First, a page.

Patents

Contamination-seeking drones - IBM Patent 9447448.

Stay back and let the drones do the dirty work. Patent 9447448 makes cognitive drones able to inspect and decontaminate places so humans don’t have to. The drones’ on-board AI system can collect and analyze samples, so it can identify and clean up any bacteria or outbreak. Meanwhile you get to hang back, safely out of harm’s way.


This is just one of the record-breaking 8,000+ patents IBM received this year. Explore the latest IBM patents. →

huffingtonpost.com
InventHelp's INPEX Seeks to Play Matchmaker for Inventors and Companies

InventHelp’s INPEX is America’s Largest Invention Trade Show.
Inventors converge onto Pittsburgh every year to display their
inventions and new products in the hopes of meeting companies who are
interested in taking on new products for their own companies.

5

Enjoy these registered patent labels for products created for and marketed to women! From the shoe-damaging perils of driving a car to keeping your hands clean while cooking patty-shaped foods, inventors know what ladies need.

All of the labels are from Record Group 241, Records of the Patent and Trademark Office. These patent labels have been digitized and will soon be available in the National Archives Catalog (archives.catalog.gov)

Friend of a Fiend?

Brian from softball sends you a friend request. He’s an all around good guy—punctual, complimentary, clean, the works! Go ahead and accept him. WAIT. Don’t do it. That is, don’t do it unless he’s been put to the test. IBM Patent No. 8,706,648 goes beyond Brian to calculate the digital or social media risk his friends pose to your personal Internet security. Just like in real life, some of your friends run with a bad crowd. Thankfully, In the cyber world, now something can protect you from such hijinks. (But if his friends start a big ruckus in the stands, you’re still on your own.) Discover more innovations from 22 record years →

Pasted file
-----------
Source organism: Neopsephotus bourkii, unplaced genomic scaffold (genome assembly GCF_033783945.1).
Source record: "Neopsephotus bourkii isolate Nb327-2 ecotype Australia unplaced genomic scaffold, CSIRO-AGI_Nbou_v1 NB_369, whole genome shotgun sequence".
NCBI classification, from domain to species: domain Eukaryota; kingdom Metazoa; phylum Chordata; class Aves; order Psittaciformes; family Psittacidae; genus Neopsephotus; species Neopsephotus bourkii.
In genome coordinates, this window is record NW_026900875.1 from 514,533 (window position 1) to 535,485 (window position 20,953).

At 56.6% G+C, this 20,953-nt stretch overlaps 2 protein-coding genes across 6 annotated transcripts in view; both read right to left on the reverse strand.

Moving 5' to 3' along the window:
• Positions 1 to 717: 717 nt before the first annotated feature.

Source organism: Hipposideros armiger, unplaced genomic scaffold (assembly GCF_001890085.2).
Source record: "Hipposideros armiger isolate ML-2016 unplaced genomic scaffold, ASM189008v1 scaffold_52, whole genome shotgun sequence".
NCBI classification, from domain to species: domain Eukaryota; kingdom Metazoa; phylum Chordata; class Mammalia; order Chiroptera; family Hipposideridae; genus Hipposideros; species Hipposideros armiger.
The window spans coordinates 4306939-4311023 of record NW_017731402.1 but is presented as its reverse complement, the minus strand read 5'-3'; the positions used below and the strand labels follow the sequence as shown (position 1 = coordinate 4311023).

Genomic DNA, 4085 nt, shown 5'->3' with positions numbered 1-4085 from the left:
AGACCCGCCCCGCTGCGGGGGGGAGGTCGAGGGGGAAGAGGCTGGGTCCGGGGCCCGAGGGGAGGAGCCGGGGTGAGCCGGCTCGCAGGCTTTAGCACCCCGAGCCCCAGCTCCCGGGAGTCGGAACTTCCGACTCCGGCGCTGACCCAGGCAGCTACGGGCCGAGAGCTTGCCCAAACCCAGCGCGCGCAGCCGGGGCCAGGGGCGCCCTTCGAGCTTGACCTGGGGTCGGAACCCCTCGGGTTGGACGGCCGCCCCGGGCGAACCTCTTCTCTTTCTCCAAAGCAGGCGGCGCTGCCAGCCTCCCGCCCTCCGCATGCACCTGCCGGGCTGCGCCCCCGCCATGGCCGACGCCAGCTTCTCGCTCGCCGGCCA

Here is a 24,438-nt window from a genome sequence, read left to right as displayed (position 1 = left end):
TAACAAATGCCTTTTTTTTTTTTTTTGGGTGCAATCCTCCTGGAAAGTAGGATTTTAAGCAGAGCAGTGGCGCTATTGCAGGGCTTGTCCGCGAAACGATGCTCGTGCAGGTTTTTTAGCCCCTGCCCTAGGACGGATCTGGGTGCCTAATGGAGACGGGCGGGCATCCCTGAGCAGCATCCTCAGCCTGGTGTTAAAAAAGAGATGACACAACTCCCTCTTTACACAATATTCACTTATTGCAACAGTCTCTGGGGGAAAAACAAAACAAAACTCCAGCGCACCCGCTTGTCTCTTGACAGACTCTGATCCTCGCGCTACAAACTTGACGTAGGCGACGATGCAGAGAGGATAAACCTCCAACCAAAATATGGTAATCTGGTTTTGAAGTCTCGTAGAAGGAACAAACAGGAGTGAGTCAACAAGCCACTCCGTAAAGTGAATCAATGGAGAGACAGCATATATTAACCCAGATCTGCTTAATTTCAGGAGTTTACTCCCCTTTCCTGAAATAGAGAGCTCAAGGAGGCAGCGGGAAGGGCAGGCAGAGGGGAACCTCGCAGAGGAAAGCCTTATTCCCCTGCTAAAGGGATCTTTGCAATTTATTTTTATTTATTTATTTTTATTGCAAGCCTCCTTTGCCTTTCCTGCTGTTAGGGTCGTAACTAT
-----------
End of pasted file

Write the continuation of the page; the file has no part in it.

Titanic clash over CRISPR patents turns ugly

Geneticist George Church has pioneered methods for sequencing and altering genomes. He has been called a founding father of synthetic biology, and is probably the world’s leading authority on efforts to resurrect the extinct woolly mammoth.

Now, a battle over who owns the patent rights to a revolutionary gene-editing technique could hinge, in part, on whether Church’s scientific skill could be considered ‘ordinary’.

Such are the arcane and often bizarre issues the US Patent and Trademark Office (USPTO) must consider in the fight over CRISPR–Cas9 gene editing. But the proceedings, which could drag out for years, have taken an ugly turn from scientific minutiae to accusations of impropriety. “There seem to be a number of allegations of bad actors and bad faith,” says Jacob Sherkow, a legal scholar at New York Law School in New York City. “It’s aggressive.”Geneticist George Church has pioneered methods for sequencing and altering genomes. He has been called a founding father of synthetic biology, and is probably the world’s leading authority on efforts to resurrect the extinct woolly mammoth.Now, a battle over who owns the patent rights to a revolutionary gene-editing technique could hinge, in part, on whether Church’s scientific skill could be considered ‘ordinary’.Such are the arcane and often bizarre issues the US Patent and Trademark Office (USPTO) must consider in the fight over CRISPR–Cas9 gene editing. But the proceedings, which could drag out for years, have taken an ugly turn from scientific minutiae to accusations of impropriety. “There seem to be a number of allegations of bad actors and bad faith,” says Jacob Sherkow, a legal scholar at New York Law School in New York City. “It’s aggressive.”

Cas9 (red) uses an RNA guide (green) to cut DNA, Molekull/SPL

2

Patent of the Month: Tucker “Torpedo”

During World War II, the South Side of Chicago was home to one of the largest war plants in the country, used by Dodge-Chrysler to build bomber plane engines. After the war, Preston Tucker leased two of the buildings to build his “Torpedo” car. This site is now the home of the National Archives at Chicago!